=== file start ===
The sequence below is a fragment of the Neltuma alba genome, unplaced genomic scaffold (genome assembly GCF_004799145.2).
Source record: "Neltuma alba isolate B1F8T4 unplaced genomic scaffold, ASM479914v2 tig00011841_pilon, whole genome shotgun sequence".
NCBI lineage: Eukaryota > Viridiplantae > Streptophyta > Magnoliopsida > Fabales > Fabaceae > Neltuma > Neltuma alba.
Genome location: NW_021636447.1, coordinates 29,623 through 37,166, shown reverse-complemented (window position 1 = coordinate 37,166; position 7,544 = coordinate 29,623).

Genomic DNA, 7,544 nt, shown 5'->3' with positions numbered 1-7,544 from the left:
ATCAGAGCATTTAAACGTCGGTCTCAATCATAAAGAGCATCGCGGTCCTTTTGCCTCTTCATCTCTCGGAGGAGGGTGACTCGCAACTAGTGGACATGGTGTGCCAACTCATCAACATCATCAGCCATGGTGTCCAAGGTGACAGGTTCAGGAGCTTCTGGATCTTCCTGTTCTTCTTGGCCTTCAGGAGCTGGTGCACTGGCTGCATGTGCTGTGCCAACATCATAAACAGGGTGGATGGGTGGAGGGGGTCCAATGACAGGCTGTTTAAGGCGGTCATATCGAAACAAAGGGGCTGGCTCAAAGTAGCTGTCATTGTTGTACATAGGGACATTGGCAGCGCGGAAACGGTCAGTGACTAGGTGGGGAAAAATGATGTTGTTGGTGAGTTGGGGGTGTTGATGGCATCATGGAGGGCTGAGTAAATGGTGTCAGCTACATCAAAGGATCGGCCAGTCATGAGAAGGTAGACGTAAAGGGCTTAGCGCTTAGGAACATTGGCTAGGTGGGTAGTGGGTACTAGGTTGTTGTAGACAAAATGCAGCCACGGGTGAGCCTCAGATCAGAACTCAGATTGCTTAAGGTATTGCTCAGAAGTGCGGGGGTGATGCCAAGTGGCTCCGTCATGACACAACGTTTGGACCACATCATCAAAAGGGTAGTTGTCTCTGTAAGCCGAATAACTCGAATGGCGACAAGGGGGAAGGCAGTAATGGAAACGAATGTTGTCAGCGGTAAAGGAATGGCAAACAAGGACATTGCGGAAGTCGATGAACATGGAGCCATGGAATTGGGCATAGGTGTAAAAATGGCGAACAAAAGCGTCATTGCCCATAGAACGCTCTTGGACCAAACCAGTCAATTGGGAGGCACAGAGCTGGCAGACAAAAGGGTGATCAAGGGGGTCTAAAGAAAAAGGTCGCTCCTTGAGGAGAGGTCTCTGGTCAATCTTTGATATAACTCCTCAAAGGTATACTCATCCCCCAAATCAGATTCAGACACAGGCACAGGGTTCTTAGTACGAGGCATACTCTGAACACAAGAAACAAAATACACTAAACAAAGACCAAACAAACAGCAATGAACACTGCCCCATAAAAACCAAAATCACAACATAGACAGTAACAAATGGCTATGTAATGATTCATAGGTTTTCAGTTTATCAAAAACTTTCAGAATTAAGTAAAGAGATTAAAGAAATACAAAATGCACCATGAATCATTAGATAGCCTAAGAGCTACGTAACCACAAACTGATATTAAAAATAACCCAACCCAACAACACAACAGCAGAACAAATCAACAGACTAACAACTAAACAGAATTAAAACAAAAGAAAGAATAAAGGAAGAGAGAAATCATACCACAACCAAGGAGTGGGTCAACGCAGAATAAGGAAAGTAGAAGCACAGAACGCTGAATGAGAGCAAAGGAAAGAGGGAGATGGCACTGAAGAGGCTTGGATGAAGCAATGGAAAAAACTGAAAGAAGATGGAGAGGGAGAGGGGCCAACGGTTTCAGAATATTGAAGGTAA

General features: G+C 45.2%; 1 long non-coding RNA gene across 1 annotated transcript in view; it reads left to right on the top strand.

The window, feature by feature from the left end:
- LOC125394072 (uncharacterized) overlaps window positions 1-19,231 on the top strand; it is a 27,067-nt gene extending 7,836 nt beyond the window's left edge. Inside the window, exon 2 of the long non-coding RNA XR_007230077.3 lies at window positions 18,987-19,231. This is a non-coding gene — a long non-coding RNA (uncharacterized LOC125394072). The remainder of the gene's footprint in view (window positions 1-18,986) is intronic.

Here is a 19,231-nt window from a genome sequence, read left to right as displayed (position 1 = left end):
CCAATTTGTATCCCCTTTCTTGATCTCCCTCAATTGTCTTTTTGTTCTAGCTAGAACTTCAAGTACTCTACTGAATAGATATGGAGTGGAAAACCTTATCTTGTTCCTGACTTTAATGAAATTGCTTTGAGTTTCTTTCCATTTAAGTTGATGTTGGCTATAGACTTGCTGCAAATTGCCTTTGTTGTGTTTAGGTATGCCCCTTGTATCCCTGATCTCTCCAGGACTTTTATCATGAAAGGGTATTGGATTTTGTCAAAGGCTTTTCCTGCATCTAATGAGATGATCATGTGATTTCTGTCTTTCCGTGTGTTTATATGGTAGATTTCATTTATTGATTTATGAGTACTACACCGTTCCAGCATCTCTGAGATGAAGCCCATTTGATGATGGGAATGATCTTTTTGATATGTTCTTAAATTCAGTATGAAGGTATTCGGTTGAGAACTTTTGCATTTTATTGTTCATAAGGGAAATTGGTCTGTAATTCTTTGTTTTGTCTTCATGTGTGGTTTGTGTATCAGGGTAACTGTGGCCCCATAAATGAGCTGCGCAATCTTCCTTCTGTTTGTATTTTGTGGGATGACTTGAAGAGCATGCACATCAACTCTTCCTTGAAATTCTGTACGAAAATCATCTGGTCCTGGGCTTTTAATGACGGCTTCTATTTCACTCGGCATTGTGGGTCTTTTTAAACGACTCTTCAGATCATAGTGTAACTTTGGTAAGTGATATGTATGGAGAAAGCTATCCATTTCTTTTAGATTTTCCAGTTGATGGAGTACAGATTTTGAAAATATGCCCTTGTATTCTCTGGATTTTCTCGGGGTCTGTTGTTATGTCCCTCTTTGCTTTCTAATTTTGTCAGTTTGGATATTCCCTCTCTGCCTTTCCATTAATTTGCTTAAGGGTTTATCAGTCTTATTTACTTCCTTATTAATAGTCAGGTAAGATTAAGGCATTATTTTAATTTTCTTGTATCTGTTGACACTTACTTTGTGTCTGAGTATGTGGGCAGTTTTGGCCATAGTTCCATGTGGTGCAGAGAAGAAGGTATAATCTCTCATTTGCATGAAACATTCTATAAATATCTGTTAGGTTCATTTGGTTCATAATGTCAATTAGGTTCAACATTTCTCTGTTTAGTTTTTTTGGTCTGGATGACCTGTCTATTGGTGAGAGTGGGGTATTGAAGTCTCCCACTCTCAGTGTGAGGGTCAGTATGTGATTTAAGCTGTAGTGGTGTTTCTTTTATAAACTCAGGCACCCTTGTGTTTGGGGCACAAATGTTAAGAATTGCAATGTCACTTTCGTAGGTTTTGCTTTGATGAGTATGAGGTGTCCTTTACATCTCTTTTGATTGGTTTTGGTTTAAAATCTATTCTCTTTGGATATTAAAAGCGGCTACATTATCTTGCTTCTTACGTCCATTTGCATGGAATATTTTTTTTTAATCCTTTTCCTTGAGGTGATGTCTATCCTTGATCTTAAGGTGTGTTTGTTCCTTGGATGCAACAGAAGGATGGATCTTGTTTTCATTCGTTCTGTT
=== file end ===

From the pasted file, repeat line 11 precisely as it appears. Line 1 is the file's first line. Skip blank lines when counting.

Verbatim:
CCAATTTGTATCCCCTTTCTTGATCTCCCTCAATTGTCTTTTTGTTCTAGCTAGAACTTCAAGTACTCTACTGAATAGATATGGAGTGGAAAACCTTATCTTGTTCCTGACTTTAATGAAATTGCTTTGAGTTTCTTTCCATTTAAGTTGATGTTGGCTATAGACTTGCTGCAAATTGCCTTTGTTGTGTTTAGGTATGCCCCTTGTATCCCTGATCTCTCCAGGACTTTTATCATGAAAGGGTATTGGATTTTGTCAAAGGCTTTTCCTGCATCTAATGAGATGATCATGTGATTTCTGTCTTTCCGTGTGTTTATATGGTAGATTTCATTTATTGATTTATGAGTACTACACCGTTCCAGCATCTCTGAGATGAAGCCCATTTGATGATGGGAATGATCTTTTTGATATGTTCTTAAATTCAGTATGAAGGTATTCGGTTGAGAACTTTTGCATTTTATTGTTCATAAGGGAAATTGGTCTGTAATTCTTTGTTTTGTCTTCATGTGTGGTTTGTGTATCAGGGTAACTGTGGCCCCATAAATGAGCTGCGCAATCTTCCTTCTGTTTGTATTTTGTGGGATGACTTGAAGAGCATGCACATCAACTCTTCCTTGAAATTCTGTACGAAAATCATCTGGTCCTGGGCTTTTAATGACGGCTTCTATTTCACTCGGCATTGTGGGTCTTTTTAAACGACTCTTCAGATCATAGTGTAACTTTGGTAAGTGATATGTATGGAGAAAGCTATCCATTTCTTTTAGATTTTCCAGTTGATGGAGTACAGATTTTGAAAATATGCCCTTGTATTCTCTGGATTTTCTCGGGGTCTGTTGTTATGTCCCTCTTTGCTTTCTAATTTTGTCAGTTTGGATATTCCCTCTCTGCCTTTCCATTAATTTGCTTAAGGGTTTATCAGTCTTATTTACTTCCTTATTAATAGTCAGGTAAGATTAAGGCATTATTTTAATTTTCTTGTATCTGTTGACACTTACTTTGTGTCTGAGTATGTGGGCAGTTTTGGCCATAGTTCCATGTGGTGCAGAGAAGAAGGTATAATCTCTCATTTGCATGAAACATTCTATAAATATCTGTTAGGTTCATTTGGTTCATAATGTCAATTAGGTTCAACATTTCTCTGTTTAGTTTTTTTGGTCTGGATGACCTGTCTATTGGTGAGAGTGGGGTATTGAAGTCTCCCACTCTCAGTGTGAGGGTCAGTATGTGATTTAAGCTGTAGTGGTGTTTCTTTTATAAACTCAGGCACCCTTGTGTTTGGGGCACAAATGTTAAGAATTGCAATGTCACTTTCGTAGGTTTTGCTTTGATGAGTATGAGGTGTCCTTTACATCTCTTTTGATTGGTTTTGGTTTAAAATCTATTCTCTTTGGATATTAAAAGCGGCTACATTATCTTGCTTCTTACGTCCATTTGCATGGAATATTTTTTTTTAATCCTTTTCCTTGAGGTGATGTCTATCCTTGATCTTAAGGTGTGTTTGTTCCTTGGATGCAACAGAAGGATGGATCTTGTTTTCATTCGTTCTGTT